Greater New York Mutual Insurance Company v. Philadelphia Indemnity Insurance Company

Filing 154

ORDER - IT IS ORDERED that the 91 Motion for Discovery is DENIED. Signed by Magistrate Judge Susan E. Schwab on 3/11/2014. SEE ORDER FOR ADDITIONAL DETAILS. (sc)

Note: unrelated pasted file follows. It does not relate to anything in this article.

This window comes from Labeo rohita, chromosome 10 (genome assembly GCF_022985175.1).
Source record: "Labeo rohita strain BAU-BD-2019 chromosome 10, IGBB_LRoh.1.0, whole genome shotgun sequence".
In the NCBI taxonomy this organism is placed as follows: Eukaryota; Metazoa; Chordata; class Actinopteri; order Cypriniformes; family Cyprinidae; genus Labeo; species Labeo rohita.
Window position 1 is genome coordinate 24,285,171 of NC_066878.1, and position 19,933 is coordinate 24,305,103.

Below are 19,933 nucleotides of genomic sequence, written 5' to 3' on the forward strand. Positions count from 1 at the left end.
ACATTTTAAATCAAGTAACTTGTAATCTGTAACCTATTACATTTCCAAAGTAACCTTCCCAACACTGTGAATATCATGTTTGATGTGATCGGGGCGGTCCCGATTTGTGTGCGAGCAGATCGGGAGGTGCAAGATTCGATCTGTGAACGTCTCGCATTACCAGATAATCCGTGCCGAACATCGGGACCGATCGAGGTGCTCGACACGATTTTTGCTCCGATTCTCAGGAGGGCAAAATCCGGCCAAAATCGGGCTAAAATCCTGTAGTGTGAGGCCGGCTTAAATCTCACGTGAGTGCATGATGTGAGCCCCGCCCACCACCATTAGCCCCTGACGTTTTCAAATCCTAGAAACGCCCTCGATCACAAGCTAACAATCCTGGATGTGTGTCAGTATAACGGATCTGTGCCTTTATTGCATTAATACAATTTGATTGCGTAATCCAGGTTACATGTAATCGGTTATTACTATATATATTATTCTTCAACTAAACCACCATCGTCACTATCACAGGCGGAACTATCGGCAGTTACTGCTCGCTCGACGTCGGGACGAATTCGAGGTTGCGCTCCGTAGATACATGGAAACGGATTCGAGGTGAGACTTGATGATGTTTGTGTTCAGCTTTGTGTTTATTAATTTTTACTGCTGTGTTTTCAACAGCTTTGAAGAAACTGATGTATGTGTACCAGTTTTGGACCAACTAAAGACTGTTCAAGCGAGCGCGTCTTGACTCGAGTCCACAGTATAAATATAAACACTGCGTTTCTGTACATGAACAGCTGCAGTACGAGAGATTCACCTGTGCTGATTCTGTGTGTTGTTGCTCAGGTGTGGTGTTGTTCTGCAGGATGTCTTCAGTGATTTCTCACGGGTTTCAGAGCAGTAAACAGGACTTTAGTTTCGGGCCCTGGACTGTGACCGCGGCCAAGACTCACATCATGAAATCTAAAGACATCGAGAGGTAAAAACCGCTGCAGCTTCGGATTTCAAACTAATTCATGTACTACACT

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IN THE UNITED STATES DISTRICT COURT FOR THE MIDDLE DISTRICT OF PENNSYLVANIA GREATER NEW YORK MUTUAL INSURANCE CO. a/s/o R.P., Management, Inc. and New S.P. Assoc., L.P. d/b/a Suburban Park Apartments and as assignee of, Bell Socialization Services, Inc., Anna Carson and Steven Sponseller, Plaintiff, v. PHILADELPHIA INDEMNITY INS. CO. and THE GLADFELTER AGENCY, INC., Defendants, v. N. CHRISTOPHER MENGES, ESQ. SHAWN P. MCLAUGHLIN, ESQ., And MENGES, MCLAUGHLIN & KALASNIK, P.C. Third-Party Defendants. : : : : : : : : : : : : : : : : : : : : : : : CIVIL NO. 1:11-CV-00451 (Judge Jones) (Magistrate Judge Schwab) ORDER March 11, 2014 In this declaratory judgment action, proceeding via a third amended complaint, defendant Gladfelter Agency, Inc. (“Gladfelter”) moves to overrule objections to its discovery requests relating to the production of documents evidencing the extent of the attorney-client relationship between Bell Socialization Services, Inc. (“Bell”) and third-party defendant Menges, McLaughlin & Kalasnik, P.C. (“MMK”).1 In refusing to turn over the requested items, MMK and Bell have raised the attorney-client privilege. Gladfelter, however, argues that Bell waived the privilege. For the following reasons, I will deny Gladfelter’s motion. I. Background. Because this Order is intended primarily for review by the parties, I will not recite in detail the claims and factual allegations asserted in this action. Rather, I will state only that this declaratory judgment action was initiated on March 10, 2011, when the plaintiff, Greater New York Mutual Insurance Co. (“GNY”) filed a complaint against Philadelphia Indemnity Insurance Company (“PIIC”) and Gladfelter. Doc. 1. Since then, GNY has filed three amended complaints, the most recent one having been filed on September 20, 2013. Doc. 119. In pertinent part, GNY’s lawsuit continues to include claims against Gladfelter, through a limited assignment from Bell, for negligence and negligent misrepresentation. More precise, GNY seeks judgment against Gladfelter should the Court find that PIIC is not required to provide insurance coverage to Bell, for losses incurred by GNY in separate fires started by two of Bell’s placed-residents. 1 Gladfelter has essentially filed a motion to compel. 2 Earlier in the litigation, Glatfelter filed a third-party complaint naming MMK as a third-party defendant.2 Doc. 43. Pursuant to Court Order, the only remaining claim against MMK is for professional negligence. See Doc. 65. According to Gladfelter, before the two fires, it procured and obtained insurance policies from PIIC in order to provide insurance coverage to Bell. Doc. 43 at ¶ 13. At the time, MMK was also allegedly retained by Bell to provide legal advice and counsel, and to work jointly with Gladfelter, on matters relating to insurance coverage among other things. Id. at ¶ 15. Gladfelter refers to the relationship between the three parties as a “joint venture.” Id. at ¶ 25. Gladfelter further claims that it corresponded with MMK regarding the procurement of insurance for Bell at the property where the two fires occurred. Id. at ¶ 16. Specifically, Gladfelter alleges, it corresponded with MMK regarding the leases and the insurance implications of such leases between Bell and its placedresidents. Id. at ¶ 17. Gladfelter claims that it advised MMK that the language in the leases was drafted in a manner that left Bell vulnerable in a loss created by a 2 Gladfelter labeled its third-party complaint a “joinder complaint.” While such terminology is used in Pennsylvania practice, see Pa. R. Civ. P. 2252, in federal practice, a joinder complaint is called a third-party complaint. See Fed.R.Civ.P. 7(a)(5) & 14(a). Of course, in federal court, I adhere to federal practice and will refer Gladfelter’s pleading as a third-party complaint. See Kohn v. School Dist. of the City of Harrisburg, No. 1:11-CV-109, 2012 WL 1598096, at *1 n. 1 (M.D. Pa. May 7, 2012)(Caldwell, J.). 3 placed-resident, and it suggested additional language that MMK allegedly refused to include. Id. at ¶ 18-20, 22-23. According to Gladfelter, had any of the suggested language been included in the leases, Bell would have no uncovered losses. Id. at ¶ 21. Given MMK’s alleged failure to include the recommended language in the leases, Gladfelter brings a professional negligence claim against MMK, for its alleged breach of the duty of care owed to Bell. Id. at ¶¶ 24, 26-29. On July 12, 2013, Gladfelter filed the motion under review along with a brief in support and relevant exhibits. Docs. 91, 92, & 93. Gladfelter contends that it served discovery requests on GNY and MMK seeking information in the form of (1) documents pertaining to the retainer agreement between Bell and MMK, (2) invoices for services rendered, limited to the time-frame relevant to the fire losses, and (3) documents exchanged between Bell and MMK for legal services rendered from January 1, 2002 to the present.3 Doc. 92 at 10; Docs. 93-3 to 93-6. According to Gladfelter, such information would demonstrate, in part, “the nature, extent, and type of work MMK performed for Bell, the work they billed for, and whether it included … review of insurance policies and communications with Gladfelter about Bell’s insurance.” Id. at 10. However, in responding to Gladfelter’s discovery requests, GNY and MMK objected by raising Gladfelter also contends that it sent a discovery request for MMK’s legal files for Bell. Upon reviewing the discovery requests, however, I do not find such a request. 3 4 the attorney-client privilege. Id. at 11; Docs. 93-7 to 93-10. In addition to preserving the attorney-client privilege, MMK answered the discovery requests, with respect to the legal invoices and retainer agreements, by informing Gladfelter that such information does not exist. Doc. 93-10 at 3. Gladfelter continues to argue, though, that the remaining items should be compelled given that the attorney-client privilege was waived in two respects: (1) when Bell shared confidential communications in various forms with Gladfelter; and (2) when Bell placed the relevant legal and insurance transactions at issue in this declaratory judgment action. Id. at 11-16. On July 26, 2013, MMK filed a response to Gladfelter’s discovery motion and a corresponding brief in opposition. Docs. 94 & 95. According to MMK, Gladfelter’s motion should be denied because (1) reliance on communications about Bell’s insurance policies occurring after the fire occurred is irrelevant to Gladfelter’s remaining claim in its third-party complaint, (2) mere correspondence by an attorney to a third party does not automatically operate as a waiver, and (3) Gladfelter, not Bell, placed the transaction into issue. See generally, Doc. 95. Subsequently, on July 26, 2013, Gladfelter filed a reply brief arguing more of the same and discrediting MMK’s exhibit. Doc. 95. At that time, the motion was ripe for disposition on the merits. 5 Rather than proceeding to decide the motion on the merits, I chose to hold oral argument. See Doc. 137. Accordingly, on November 5, 2013, I heard the parties’ oral argument. retained counsel. Among the parties present, was Bell’s independently Bell, through counsel, asserted that it had not waived the attorney-client privilege with MMK and it is continuing to assert the privilege. Doc. 151 at 60. Furthermore, MMK informed the Court that at some point prior to the hearing it provided Gladfelter with a privilege log putting Gladfelter on notice that no specific retainer agreements exist, no litigation cooperation agreements exist, and the legal invoices do not provide narratives. Id. at 57, 59-60. In the face of this information, I reopened the briefs permitting each party to supplement their arguments. See Doc. 91. On November 25, 2013, Gladfelter informed the Court that it chose not to file a supplemental brief. Doc. 146. Similarly, neither Bell nor MMK filed anything further, and the Court did not hear from GNY on this issue. See Doc. 148. The briefing period having officially closed, the motion is now ripe for disposition on the merits. 6 II. Legal Standard. Pursuant to Rule 26(b)(1) of the Federal Rules of Civil Procedure: Parties may obtain discovery regarding any nonprivileged matter that is relevant to any party’s claim.…Relevant information need not be admissible at the trial if the discovery appears to be reasonably calculated to lead to the discovery of admissible evidence. Accordingly, this Rule establishes a liberal discovery policy. Oppenheimer Fund, Inc. v. Sanders, 437 U.S. 340, 351, 98 S.Ct. 2380, 57 L.Ed.2d 253 (1978). As a discovery mechanism, a party may serve a request on any other party, within the scope of Rule 26(b)(1), to produce any designated documents, electronically stored information, or tangible things. Fed.R.Civ.P. 34(a)(1)(A),(B). If the party served with a request for production fails to produce the designated discovery for inspection, the party requesting discovery may move for an order compelling production. Fed.R.Civ.P. 37(a)(3)(B)(iv). The motion to compel should not be filed until the party requesting discovery has conferred, or attempted to confer, in good faith with the party failing to produce the sought after discovery. Fed.R.Civ.P. 37(a)(1). Upon the filing of a motion to compel, the movant bears the initial burden of proving the relevance of the requested information. Morrison v. Philadelphia Housing Auth., 203 F.R.D. 195, 196 (E.D. Pa. 2001). Once that initial burden is 7 met, the burden shifts to the nonmoving party. In the event that the nonmoving party has raised a privilege, (s)he must demonstrate the privilege’s existence. In re Grand Jury (OO–2H), 211 F.Supp.2d 555, 557 (M.D. Pa. 2001). Because evidentiary privileges contravene “the fundamental principal that the public has a right to every man's evidence,” such privileges are to be strictly construed. University of Pennsylvania v. EEOC, 493 U.S. 182, 189, 110 S.Ct. 577, 107 L.Ed.2d 571 (1990) (citation omitted). Thereafter, “[o]nce a party demonstrates the existence of a [privilege] … then the party challenging the [production of the privileged information] bears the burden of demonstrating that a waiver … has occurred.” Martin Marietta Materials, Inc. v. Bedford Reinforced Plastics, Inc., 227 F.R.D. 382, 390 (W.D. Pa. 2005). In ruling on a party’s motion to compel, it has long been held that a District Court’s decisions are “committed to [its] sound discretion….” DiGregorio v. First Rediscount Corp., 506 F.2d 781, 788 (3d Cir. 1974). Similarly, issues relating to the scope of discovery permitted under Rule 26 also rest in the sound discretion of the court. Wisniewski v. Johns–Manville Corp., 812 F.2d 81, 90 (3d Cir. 1987). Thus, a court's decisions regarding the conduct of discovery, and whether to compel disclosure of certain information, will be disturbed only upon a showing of an abuse of discretion. Marroquin–Manriquez v. I.N.S., 699 F.2d 129, 134 (3d Cir.1983). This far-reaching discretion extends to rulings by United States 8 Magistrate Judges on discovery matters. See Halsey v. Pfeiffer, No. 09–1138, 2010 WL 3735702, *1 (D.N.J. Sept.17, 2010)(collecting cases). III. Discussion. The parties do not dispute the relevance of the information sought by Gladfelter or, surprisingly, that not all of the information sought is protected by the attorney-client privilege. I, therefore, make no specific finding on those matters, but I will presume as much for purposes of deciding this motion. 4 The parties, instead, focus their arguments on whether the privilege was either expressly or impliedly waived by Bell. The remainder of this Order, therefore, will be devoted solely to the waiver issue. 1. The Attorney-Client Privilege and Waiver. Rule 501 of the Federal Rules of Evidence provides, in relevant part, as follows: [I]n civil actions and proceedings, with respect to an element of a claim or defense as to which State law supplies the rule of decision, the privilege of a witness, person, government, State, or political subdivision thereof shall be determined in accordance with State law. 4 To the extent these are disputed, the parties should have brought them to my attention. 9 F.R.E. 501. Thus, in diversity actions, such as the instant litigation, the law governing evidentiary privileges is supplied by the courts of the state in which the federal court sits. See, e.g., Rhone–Poulenc Rorer v. Home Indem. Co., 32 F.3d 851, 861 (3d Cir. 1994); Maertin v. Armstrong World Indus., Inc., 172 F.R.D. 143, 147 (D.N.J. 1997); McDowell Oil Serv., Inc. v. Interstate Fire & Cas. Co., 817 F.Supp. 538, 545 (M.D. Pa. 1993) (in diversity action, party's assertion of attorneyclient privilege governed by state law). In accordance with these settled principles, this case shall be governed by Pennsylvania’s law on attorney-client privilege. Pennsylvania law defines the attorney-client privilege by statute as follows: § 5928. Confidential communications to attorney In a civil matter counsel shall not be competent or permitted to testify to confidential communications made to him by his client, nor shall the client be compelled to disclose the same, unless in either case this privilege is waived upon the trial by the client. 42 Pa.C.S.A. § 5928. “Because the attorney-client privilege obstructs the truthfinding process, it is construed narrowly.” Westinghouse Elec. Corp. v. Republic of the Philippines, 951 F.2d 1414, 1423 (3d Cir. 1991). Moreover, the attorney-client privilege is not automatic; rather, it must be invoked successfully by the satisfaction of a four-element test: The party invoking [the attorney-client] privilege must initially set forth facts showing that [it] has been properly invoked; then the burden shifts to the party seeking disclosure to set forth facts 10 showing that disclosure will not violate the [privilege], e.g., because the privilege has been waived or because some exception applies…. Four elements must be satisfied in order to invoke successfully the protections of the attorney-client privilege: 1) The asserted holder of the privilege is or sought to become a client. 2) The person to whom the communication was made is a member of the bar of a court, or his subordinate. 3) The communication relates to a fact of which the attorney was informed by his client, without the presence of strangers, for the purpose of securing either an opinion of law, legal services or assistance in a legal matter, and not for the purpose of committing a crime or tort. 4) The privilege has been claimed and is not waived by the client. Custom Designs & Mfg. Co. v. Sherwin-Williams Co., 39 A.3d 372, 376 (Pa. Super. Ct. 2012), appeal denied, 57 A.3d 71 (Pa. 2012)(internal citations and quotation marks omitted). In elaborating on the scope of the privilege, the Pennsylvania Supreme Court recently held: “[T]he attorney-client privilege operates in a two-way fashion to protect confidential client-to-attorney or attorney-to-client communications made for the purpose of obtaining or providing professional legal advice.” Gilliard v. AIG Ins. Co., 15 A.3d 44, 59 (Pa. 2011). In reaching its holding, the Gilliard Court restated the privilege’s historically acknowledged purpose, i.e., to encourage free and open communications between counsel and client that will lead to a 11 trusting and candid disclosure. Id. at 51. Importantly, what the Gilliard Court did not do was disturb the traditional understanding that the client holds the attorneyclient privilege. As mentioned, the parties here do not contest the existence of the attorneyclient privilege or whether it was properly invoked; instead, they argue primarily about whether the privilege was expressly or impliedly waived by Bell.5 a. Express or Direct Waiver. Gladfelter argues that Bell expressly, or directly, waived the attorney-client privilege by including Gladfelter “in all types of communication regarding insurance and leases” with MMK. Doc. 92 at 13-14. As recognized by the Third Circuit in Westinghouse Electric Corp., “voluntary disclosure to a third party of purportedly privileged communications has long been considered inconsistent with an assertion of the [attorney-client] privilege.” 951 F.2d at 1424 (quoted case omitted). “Thus, once a client has revealed privileged information to a third party, the basic justification for the privilege no longer applies.” Id.; see Nationwide Mutual Ins. Co. v. Fleming, 992 A.2d 65, 68 (Pa. 2010)(discussing the same). In this regard, federal courts have held that, under some circumstances, voluntary 5 The remainder of this Order has no application to Gladfelter’s requests for production of invoices and retainer agreements. As explained by MMK at oral argument, and previously disclosed to Gladfelter, those items do not exist. 12 disclosure of a communication protected by the attorney-client privilege may result in waiver of the privilege for all communications pertaining to the same subject matter (“subject matter waiver”). E.g., Murray v. Gemplus Int’l, S.A., 217 F.R.D. 362, 367 (E.D. Pa. 2003)(emphasis added).6 Here, as previously stated, Gladfelter argues that MMK and Bell expressly waived the attorney-client privilege by including it in “all types of communications regarding insurance and leases, including … letters, email, phone calls, and meetings.” Doc. 92 at 13-14. In support, Gladfelter offers the deposition testimony of Peggy Selway (“Selway”), Gladfelter’s lead account representative for Bell. Doc. 93-11. In pertinent part, Selway testified that on March 19, 2009, she met with defendant Christopher Menges (“Menges”), an attorney at MMK, and 6 Although I ultimately conclude that no confidential communications were disclosed, I note that courts have also recognized exceptions to the voluntary waiver rule. For example, a client may allow disclosure to an “agent” assisting the attorney in giving informed legal advice to the client without waiving the privilege. Westinghouse Electric Corp., 951 F.2d at 1424 (citing 8 Wigmore, Evidence § 2301 at 583 (McNaughton rev. 1961); McCormick, Evidence § 92 at 188); see also Miller v. Haulmark Transp. Sys., 104 F.R.D. 442, 445 (E.D. Pa. 1984). “[Such an exception is] consistent with the goal underlying the privilege because [this] type of disclosure is sometimes necessary for the client to obtain informed legal advice.” Westinghouse, 951 F.2d at 1424. I bring this point up, because MMK raises this very argument, as an alternative, in defense of Bell’s privilege. Nevertheless, MMK fails to provide any evidence in support of its contention that Gladfelter, as an insurance broker, was an agent “whose services were necessary for effective representation of [Bell’s] interests.” Cellco P’ship v. Certain Underwriters at Lloyd’s London, No. 05-3158, 2006 WL 1320067, at *2 (D.N.J. May 12, 2006). Instead, I was left solely to rely upon MMK’s conclusory assertion and Selway’s blanket testimony that the two parties worked together, through Bell. 13 Ike Hileman, Bell’s executive director. The purpose of the meeting was to discuss the limits on Bell’s insurance policy that would apply to the loss in one of the two fires. Id. at 28. Selway testified that during the meeting, Menges disclosed his understanding of Bell’s coverage under the insurance policy. Id. Selway, however, corrected Menges, who was apparently mistaken, and further testified that she asked him “if a waiver of subrogation would be a good idea to put in the leases.” Id. Noticeably missing, though, is evidence demonstrating that privileged communications were divulged; instead, absolutely nothing about this evidence equates to the divulgence of confidential information. Gladfelter next points to a letter sent from Menges to Selway, following their in-person meeting, regarding the insurance coverage available to Bell on its other properties. Doc. 93-12 at 1. In the same correspondence, Menges asked Selway whether certain language would be sufficient for purposes of Bell’s “hold harmless” and insurance subrogation clauses. Id. at 2. But, again, Gladfelter does not point out what confidential information was divulged. Thus, despite the protest that this evidence amounts to a “clear” waiver, it is actually entirely unclear. In opposition, MMK has filed the affidavit of Hileman, which Gladfelter contends amounts to a waiver in and of itself, Doc. 99 at 4-8. In the affidavit, Hileman testifies that before the two fires occurred Bell never sought legal advice from MMK regarding its insurance needs. Doc. 94-1 at ¶¶ 2, 4. Instead, Bell 14 looked to Gladfelter to select, review, assess, and provide appropriate insurance products. Id. at ¶ 3. Thus, if anything is clear, it is that Hileman’s affidavit does not divulge confidential communications. Rather, Hileman merely disavows, in several different ways, that Bell engaged MMK to provide legal advice in connection with its insurance needs. As well, Selway testified at her deposition that she had no reason to dispute the contents of Hileman’s affidavit. Doc. 93-11 at 51-53. Moreover, as MMK points out, Selway testified during her deposition that she never submitted documents directly to MMK, and she never invited MMK to any meetings to discuss insurance coverage being procured for Bell. Id. at 38. Rather, according to Selway, the parties “worked together through the client.” Id. At the same time, Selway had no personal knowledge that MMK, in fact, met with Bell to discuss the procurement of insurance. See id. at 39. In addition to contending that Hileman’s affidavit amounts to an express waiver, Gladfelter also attacks the credibility of the same affidavit. In doing so, Gladfelter provides an email from after the first fire, wherein Bell and Menges sought to engage Selway in a discussion about Bell’s insurance coverage. Doc. 991. As such, it actually appears that MMK might have provided legal advice to Bell about the insurance policies before the second fire occurred, contrary to Hileman’s contention that no legal advice was provided before both fires had occurred. See generally, Doc. 94-1. In that regard, I refuse to accept the Hileman affidavit to 15 support the proposition that Bell did not seek legal advice from MMK for the procurement of insurance. More troubling to me, however, is that the email appears to include an express waiver of the attorney-client privilege, wherein confidential communications between Menges and Bell were disclosed to Selway by Debbie Splawski, at Bell. See Doc. 99-1. Unfortunately Gladfelter not only failed to present this argument, but it also provided no background to the email. Accordingly, I cannot decisively tell whether the exhibit is a series of emails copied onto one page or whether it is one continuous email chain. There are also other unexplained markups on the exhibit that make it difficult for me to determine the document’s authenticity. Thus, while there may in fact have been an express waiver, I cannot reach that conclusion based on this limited record. Moreover, just because a single meeting, or several meetings, occurred between Gladfelter and MMK does not necessarily mean that confidential communications were disclosed so as to waive the privilege. I, therefore, am compelled to deny Gladfelter’s motion on the grounds that Bell expressly, or directly, waived the attorney-client privilege. 16 b. Implied Waiver. In the alternative, Gladfelter argues that Bell waived the attorney-client privilege pursuant to the “offensive use” doctrine, otherwise known as “at issue” or “implied” waiver. Specifically, Gladfelter contends that the lawsuit brought against it by GNY, through a limited assignment from Bell, put the legal advice Bell received from MMK into issue. In opposition, MMK contends that Bell never affirmatively placed MMK’s legal advice in issue; rather, Gladfelter did via its third-party complaint. As such, MMK argues, Bell did not impliedly waive the attorney-client privilege. Under the “offensive use” doctrine, a party can waive the attorney-client privilege by asserting claims or defenses that put his or her attorney’s advice in issue in the litigation. Rhone, 32 F.3d at 863. “In [such a case], the client has made the decision and taken the affirmative step … to place the advice of the attorney in issue. … [B]y placing the advice in issue, the client has opened to examination facts relating to that advice.” Id. The attorney-client privilege is not held to be waived, however, by the mere fact of bringing or defending a suit. Nesselrotte v. Allegheny Energy, Inc., CIV. A. 06-01390, 2008 WL 2858401 at *7 (W.D. Pa. July 22, 2008) (citing Barr Marine Products, Co., Inc. v. Borg-Warner Corp., 84 F.R.D. 631, 635 (D.C. Pa. 1979) (citation omitted)). The Third Circuit 17 has provided the following examples of when a client might impliedly waive the attorney-client privilege: [A] client may waive the privilege as to certain communications with a lawyer by filing a malpractice action against the lawyer. See Wigmore, § 2327, at 638. A defendant may also waive the privilege by asserting reliance on the advice of counsel as an affirmative defense. Chevron Corp. v. Pennzoil Co., 974 F.2d 1156 (9th Cir. 1992) (party's claim that its tax position was reasonable because it was based on advice of counsel puts advice in issue and waives privilege); see also, Hunt v. Blackburn, 128 U.S. at 470, 9 S.Ct. at 127, (client waives privilege when she alleges as a defense that she was misled by counsel). See generally, E. Cleary, McCormick on Evidence § 93, at 343 (3d ed. 1984). In an action for patent infringement, where a party is accused of acting willfully, and where that party asserts as an essential element of its defense that it relied upon the advice of counsel, the party waives the privilege regarding communications pertaining to that advice. Mellon v. Beecham Group PLC, 17 U.S.P.Q.2d 1149, 1151, 1991 WL 16494 (D.N.J. 1991); see also, e.g., W.L. Gore & Associates, Inc. v. Tetratec Corp., 15 U.S.P.Q.2d 1048, 1051, 1989 WL 144178 (E.D. Pa. 1989) (client waived privilege by asserting reliance upon advice of counsel as an essential element of his defense). Rhone, 32 F.3d at 863. Gladfelter argues that Pappas v. Holloway, 787 P.2d 30 (Wash. 1990), is the leading case on implied waiver and on “all fours with the circumstances of this case.” It is neither. Pappas has not been cited by one Pennsylvania state court or any court in the Third Circuit. Further, Pappas relies on a fairness analysis articulated in Hearn v. Rhay, 68 F.R.D. (E.D. Wash. 1975), which has been squarely rejected by our Third Circuit as being of “dubious validity.” Rhone, 32 18 F.3d at 864. “While [Hearn] dress[es] up [its] analysis with a checklist of factors, [it] appear[s] to rest on a conclusion that the information sought is relevant and should in fairness be disclosed. Relevance is not the standard for determining whether or not evidence should be protected from disclosure as privileged, and that remains the case even if one might conclude the facts to be disclosed are vital, highly probative, directly relevant or even go to the heart of an issue.” Id. Additionally, Pappas, a case involving a claim by Pappas for attorney’s fees and counterclaim by the clients for malpractice, dealt with the application of the implied waiver doctrine against the factual backdrop of multiple attorneys representing the client at various times during the underlying litigation at issue. The timing of such representations and whether they occurred subsequently or concurrently with the underlying matter was of critical importance to the Pappas court in deciding which attorneys advice bore on the causation issue and would thus be subject to the implied waiver doctrine. Further, Pappas is inapplicable to this case. This matter does not involve sequential or concurrent attorney-client relationships. Gladfelter never maintained an attorney-client relationship with Bell so as to trigger such an analysis. More importantly, however, Bell, as assignor to GNY, has not placed the legal advice given to it by MMK at issue by initiating this claim for negligence against Gladfelter. Bell, through GNY, has not pursued a legal malpractice claim against 19 MMK in connection with this matter. It further has not made any allegations, or raised any defenses thus far, that rest on, or disclose, counsel’s advice in connection with the procurement of insurance. Consequently, I find that Bell did not impliedly waive the attorney-client privilege because the legal advice provided by MMK, whatever that may have been, has not affirmatively been placed into issue by the filing of this lawsuit. IV. Order of the Court. For these reasons, IT IS ORDERED that Gladfelter’s motion (Doc. 91) is DENIED. S/ Susan E. Schwab Susan E. Schwab United States Magistrate Judge 20